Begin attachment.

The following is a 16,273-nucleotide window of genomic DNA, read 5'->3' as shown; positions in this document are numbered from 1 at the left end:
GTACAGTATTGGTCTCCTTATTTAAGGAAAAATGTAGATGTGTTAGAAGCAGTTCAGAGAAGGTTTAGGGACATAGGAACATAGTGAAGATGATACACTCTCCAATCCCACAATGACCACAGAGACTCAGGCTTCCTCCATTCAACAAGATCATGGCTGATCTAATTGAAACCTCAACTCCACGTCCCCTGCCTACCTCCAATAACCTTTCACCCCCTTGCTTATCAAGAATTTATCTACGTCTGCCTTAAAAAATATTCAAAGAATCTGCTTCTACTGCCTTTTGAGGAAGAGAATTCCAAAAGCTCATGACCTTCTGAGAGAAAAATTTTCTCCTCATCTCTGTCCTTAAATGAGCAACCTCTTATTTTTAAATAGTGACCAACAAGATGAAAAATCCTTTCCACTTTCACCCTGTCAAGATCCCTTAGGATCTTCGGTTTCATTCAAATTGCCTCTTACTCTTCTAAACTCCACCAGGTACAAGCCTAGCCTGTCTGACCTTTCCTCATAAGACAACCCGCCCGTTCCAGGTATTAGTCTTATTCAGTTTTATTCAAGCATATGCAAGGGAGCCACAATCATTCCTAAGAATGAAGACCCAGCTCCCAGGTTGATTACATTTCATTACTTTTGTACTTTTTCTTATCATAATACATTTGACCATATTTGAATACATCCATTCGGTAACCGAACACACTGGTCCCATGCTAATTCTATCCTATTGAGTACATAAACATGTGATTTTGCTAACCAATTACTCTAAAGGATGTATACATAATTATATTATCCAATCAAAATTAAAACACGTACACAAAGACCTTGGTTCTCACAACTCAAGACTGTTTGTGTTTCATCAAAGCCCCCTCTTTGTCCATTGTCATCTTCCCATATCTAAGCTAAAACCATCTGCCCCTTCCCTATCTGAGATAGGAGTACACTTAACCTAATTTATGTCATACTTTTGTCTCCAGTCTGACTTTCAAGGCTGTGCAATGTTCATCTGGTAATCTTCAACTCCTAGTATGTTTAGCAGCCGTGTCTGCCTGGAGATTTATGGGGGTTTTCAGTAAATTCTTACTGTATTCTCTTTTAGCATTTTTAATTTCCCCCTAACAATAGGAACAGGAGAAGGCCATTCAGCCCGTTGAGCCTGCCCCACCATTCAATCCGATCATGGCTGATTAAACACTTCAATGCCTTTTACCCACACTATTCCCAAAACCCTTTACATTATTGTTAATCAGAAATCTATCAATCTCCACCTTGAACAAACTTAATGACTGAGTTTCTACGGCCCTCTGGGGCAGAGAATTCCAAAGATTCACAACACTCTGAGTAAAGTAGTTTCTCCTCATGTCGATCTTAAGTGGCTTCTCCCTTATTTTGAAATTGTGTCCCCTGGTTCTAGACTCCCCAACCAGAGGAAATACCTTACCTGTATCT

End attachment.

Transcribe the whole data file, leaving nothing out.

The following is a 16,273-nucleotide window of genomic DNA, read 5'->3' as shown; positions in this document are numbered from 1 at the left end:
GTACAGTATTGGTCTCCTTATTTAAGGAAAAATGTAGATGTGTTAGAAGCAGTTCAGAGAAGGTTTAGGGACATAGGAACATAGTGAAGATGATACACTCTCCAATCCCACAATGACCACAGAGACTCAGGCTTCCTCCATTCAACAAGATCATGGCTGATCTAATTGAAACCTCAACTCCACGTCCCCTGCCTACCTCCAATAACCTTTCACCCCCTTGCTTATCAAGAATTTATCTACGTCTGCCTTAAAAAATATTCAAAGAATCTGCTTCTACTGCCTTTTGAGGAAGAGAATTCCAAAAGCTCATGACCTTCTGAGAGAAAAATTTTCTCCTCATCTCTGTCCTTAAATGAGCAACCTCTTATTTTTAAATAGTGACCAACAAGATGAAAAATCCTTTCCACTTTCACCCTGTCAAGATCCCTTAGGATCTTCGGTTTCATTCAAATTGCCTCTTACTCTTCTAAACTCCACCAGGTACAAGCCTAGCCTGTCTGACCTTTCCTCATAAGACAACCCGCCCGTTCCAGGTATTAGTCTTATTCAGTTTTATTCAAGCATATGCAAGGGAGCCACAATCATTCCTAAGAATGAAGACCCAGCTCCCAGGTTGATTACATTTCATTACTTTTGTACTTTTTCTTATCATAATACATTTGACCATATTTGAATACATCCATTCGGTAACCGAACACACTGGTCCCATGCTAATTCTATCCTATTGAGTACATAAACATGTGATTTTGCTAACCAATTACTCTAAAGGATGTATACATAATTATATTATCCAATCAAAATTAAAACACGTACACAAAGACCTTGGTTCTCACAACTCAAGACTGTTTGTGTTTCATCAAAGCCCCCTCTTTGTCCATTGTCATCTTCCCATATCTAAGCTAAAACCATCTGCCCCTTCCCTATCTGAGATAGGAGTACACTTAACCTAATTTATGTCATACTTTTGTCTCCAGTCTGACTTTCAAGGCTGTGCAATGTTCATCTGGTAATCTTCAACTCCTAGTATGTTTAGCAGCCGTGTCTGCCTGGAGATTTATGGGGGTTTTCAGTAAATTCTTACTGTATTCTCTTTTAGCATTTTTAATTTCCCCCTAACAATAGGAACAGGAGAAGGCCATTCAGCCCGTTGAGCCTGCCCCACCATTCAATCCGATCATGGCTGATTAAACACTTCAATGCCTTTTACCCACACTATTCCCAAAACCCTTTACATTATTGTTAATCAGAAATCTATCAATCTCCACCTTGAACAAACTTAATGACTGAGTTTCTACGGCCCTCTGGGGCAGAGAATTCCAAAGATTCACAACACTCTGAGTAAAGTAGTTTCTCCTCATGTCGATCTTAAGTGGCTTCTCCCTTATTTTGAAATTGTGTCCCCTGGTTCTAGACTCCCCAACCAGAGGAAATACCTTACCTGTATCT